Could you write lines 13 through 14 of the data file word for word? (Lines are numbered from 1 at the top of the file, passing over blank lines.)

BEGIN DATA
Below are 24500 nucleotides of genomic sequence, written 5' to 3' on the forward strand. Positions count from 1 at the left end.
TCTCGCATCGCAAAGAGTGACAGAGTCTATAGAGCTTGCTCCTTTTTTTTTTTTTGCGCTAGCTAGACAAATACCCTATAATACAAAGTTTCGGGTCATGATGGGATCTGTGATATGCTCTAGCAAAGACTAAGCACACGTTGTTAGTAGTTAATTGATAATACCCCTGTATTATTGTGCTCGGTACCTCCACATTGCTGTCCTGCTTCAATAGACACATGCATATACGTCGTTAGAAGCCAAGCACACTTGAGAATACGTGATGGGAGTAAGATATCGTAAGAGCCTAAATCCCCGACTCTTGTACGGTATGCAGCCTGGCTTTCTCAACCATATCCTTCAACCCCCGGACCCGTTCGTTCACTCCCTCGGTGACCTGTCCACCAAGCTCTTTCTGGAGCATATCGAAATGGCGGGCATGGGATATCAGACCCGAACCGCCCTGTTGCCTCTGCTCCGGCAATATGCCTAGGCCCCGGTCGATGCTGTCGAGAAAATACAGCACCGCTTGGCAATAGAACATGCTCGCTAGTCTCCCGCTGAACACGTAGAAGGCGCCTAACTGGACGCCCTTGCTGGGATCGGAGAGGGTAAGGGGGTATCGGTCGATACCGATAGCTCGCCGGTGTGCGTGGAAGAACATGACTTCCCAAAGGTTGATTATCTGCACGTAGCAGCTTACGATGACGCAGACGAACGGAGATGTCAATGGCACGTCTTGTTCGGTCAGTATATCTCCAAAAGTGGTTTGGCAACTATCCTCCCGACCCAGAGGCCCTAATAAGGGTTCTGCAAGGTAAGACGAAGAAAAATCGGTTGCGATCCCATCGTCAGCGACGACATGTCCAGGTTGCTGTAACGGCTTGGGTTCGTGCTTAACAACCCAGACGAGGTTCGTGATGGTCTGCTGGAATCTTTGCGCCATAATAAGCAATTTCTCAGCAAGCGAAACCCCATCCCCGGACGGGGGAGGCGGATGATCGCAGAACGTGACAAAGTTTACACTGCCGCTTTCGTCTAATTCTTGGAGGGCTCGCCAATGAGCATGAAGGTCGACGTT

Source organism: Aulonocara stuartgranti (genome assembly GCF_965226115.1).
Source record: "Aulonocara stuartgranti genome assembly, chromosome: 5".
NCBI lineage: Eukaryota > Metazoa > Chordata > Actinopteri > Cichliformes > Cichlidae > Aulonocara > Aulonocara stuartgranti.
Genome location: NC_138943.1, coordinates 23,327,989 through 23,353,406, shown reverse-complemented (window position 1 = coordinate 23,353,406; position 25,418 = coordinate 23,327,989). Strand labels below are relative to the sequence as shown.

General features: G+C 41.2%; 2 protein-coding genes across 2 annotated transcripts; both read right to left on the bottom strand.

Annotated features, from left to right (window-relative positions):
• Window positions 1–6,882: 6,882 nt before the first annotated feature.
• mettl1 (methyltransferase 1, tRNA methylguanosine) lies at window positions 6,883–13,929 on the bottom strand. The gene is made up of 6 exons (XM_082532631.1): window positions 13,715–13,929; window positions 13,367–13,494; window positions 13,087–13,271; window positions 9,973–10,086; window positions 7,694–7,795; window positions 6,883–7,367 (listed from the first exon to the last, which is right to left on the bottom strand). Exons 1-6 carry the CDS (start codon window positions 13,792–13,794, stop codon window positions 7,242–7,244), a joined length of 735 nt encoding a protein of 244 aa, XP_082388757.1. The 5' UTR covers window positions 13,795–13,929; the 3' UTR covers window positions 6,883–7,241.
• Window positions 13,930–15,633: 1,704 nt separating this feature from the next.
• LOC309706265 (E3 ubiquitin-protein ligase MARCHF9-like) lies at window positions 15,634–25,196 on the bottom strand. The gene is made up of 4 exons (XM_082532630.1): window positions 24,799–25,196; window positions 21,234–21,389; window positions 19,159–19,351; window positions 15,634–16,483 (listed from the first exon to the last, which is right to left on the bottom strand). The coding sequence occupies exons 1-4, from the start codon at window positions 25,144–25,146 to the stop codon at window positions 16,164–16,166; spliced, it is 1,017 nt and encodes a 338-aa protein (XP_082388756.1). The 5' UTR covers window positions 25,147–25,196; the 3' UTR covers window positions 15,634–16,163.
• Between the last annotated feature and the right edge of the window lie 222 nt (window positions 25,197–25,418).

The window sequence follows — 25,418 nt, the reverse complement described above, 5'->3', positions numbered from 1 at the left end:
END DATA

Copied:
• Between the last annotated feature and the right edge of the window lie 222 nt (window positions 25,197–25,418).

The window sequence follows — 25,418 nt, the reverse complement described above, 5'->3', positions numbered from 1 at the left end: